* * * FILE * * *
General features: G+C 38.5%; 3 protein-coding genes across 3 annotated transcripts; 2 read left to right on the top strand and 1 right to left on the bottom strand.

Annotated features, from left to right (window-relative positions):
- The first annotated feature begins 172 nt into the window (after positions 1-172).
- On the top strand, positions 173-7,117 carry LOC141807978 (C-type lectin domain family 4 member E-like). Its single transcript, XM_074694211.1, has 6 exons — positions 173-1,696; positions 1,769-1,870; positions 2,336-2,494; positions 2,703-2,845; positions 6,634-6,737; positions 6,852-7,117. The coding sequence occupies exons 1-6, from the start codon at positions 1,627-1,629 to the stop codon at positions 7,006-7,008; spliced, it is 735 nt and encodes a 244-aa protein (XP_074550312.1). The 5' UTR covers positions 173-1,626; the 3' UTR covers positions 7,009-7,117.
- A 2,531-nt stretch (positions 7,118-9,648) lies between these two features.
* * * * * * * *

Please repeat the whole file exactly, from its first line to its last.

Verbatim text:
General features: G+C 38.5%; 3 protein-coding genes across 3 annotated transcripts; 2 read left to right on the top strand and 1 right to left on the bottom strand.

Annotated features, from left to right (window-relative positions):
- The first annotated feature begins 172 nt into the window (after positions 1-172).
- On the top strand, positions 173-7,117 carry LOC141807978 (C-type lectin domain family 4 member E-like). Its single transcript, XM_074694211.1, has 6 exons — positions 173-1,696; positions 1,769-1,870; positions 2,336-2,494; positions 2,703-2,845; positions 6,634-6,737; positions 6,852-7,117. The coding sequence occupies exons 1-6, from the start codon at positions 1,627-1,629 to the stop codon at positions 7,006-7,008; spliced, it is 735 nt and encodes a 244-aa protein (XP_074550312.1). The 5' UTR covers positions 173-1,626; the 3' UTR covers positions 7,009-7,117.
- A 2,531-nt stretch (positions 7,118-9,648) lies between these two features.